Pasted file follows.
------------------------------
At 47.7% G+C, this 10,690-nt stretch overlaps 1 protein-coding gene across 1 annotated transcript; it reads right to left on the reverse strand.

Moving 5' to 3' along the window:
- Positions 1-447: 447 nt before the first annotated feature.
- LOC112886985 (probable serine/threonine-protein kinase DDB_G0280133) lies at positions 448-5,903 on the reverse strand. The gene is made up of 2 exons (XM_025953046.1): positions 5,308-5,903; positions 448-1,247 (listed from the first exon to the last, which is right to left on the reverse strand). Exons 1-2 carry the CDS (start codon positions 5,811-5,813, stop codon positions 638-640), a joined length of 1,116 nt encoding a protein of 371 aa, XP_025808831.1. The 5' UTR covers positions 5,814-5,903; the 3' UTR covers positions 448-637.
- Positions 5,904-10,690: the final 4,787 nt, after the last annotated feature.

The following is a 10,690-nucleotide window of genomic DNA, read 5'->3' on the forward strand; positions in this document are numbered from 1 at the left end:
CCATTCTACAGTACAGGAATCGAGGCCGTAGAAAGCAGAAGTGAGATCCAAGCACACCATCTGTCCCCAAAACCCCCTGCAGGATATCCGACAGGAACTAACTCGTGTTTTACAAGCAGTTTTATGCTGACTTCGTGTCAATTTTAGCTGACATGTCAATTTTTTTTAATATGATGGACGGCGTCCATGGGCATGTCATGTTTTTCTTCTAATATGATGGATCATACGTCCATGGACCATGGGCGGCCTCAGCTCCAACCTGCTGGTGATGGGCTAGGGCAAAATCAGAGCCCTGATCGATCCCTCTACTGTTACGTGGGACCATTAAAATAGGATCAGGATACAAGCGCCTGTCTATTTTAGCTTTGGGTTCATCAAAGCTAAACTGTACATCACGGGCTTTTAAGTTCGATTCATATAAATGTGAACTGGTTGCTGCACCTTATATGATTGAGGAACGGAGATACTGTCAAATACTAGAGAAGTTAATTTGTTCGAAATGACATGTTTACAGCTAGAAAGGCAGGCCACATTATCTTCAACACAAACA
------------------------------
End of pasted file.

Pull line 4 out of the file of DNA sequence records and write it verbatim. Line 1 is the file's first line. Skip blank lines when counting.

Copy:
- LOC112886985 (probable serine/threonine-protein kinase DDB_G0280133) lies at positions 448-5,903 on the reverse strand. The gene is made up of 2 exons (XM_025953046.1): positions 5,308-5,903; positions 448-1,247 (listed from the first exon to the last, which is right to left on the reverse strand). Exons 1-2 carry the CDS (start codon positions 5,811-5,813, stop codon positions 638-640), a joined length of 1,116 nt encoding a protein of 371 aa, XP_025808831.1. The 5' UTR covers positions 5,814-5,903; the 3' UTR covers positions 448-637.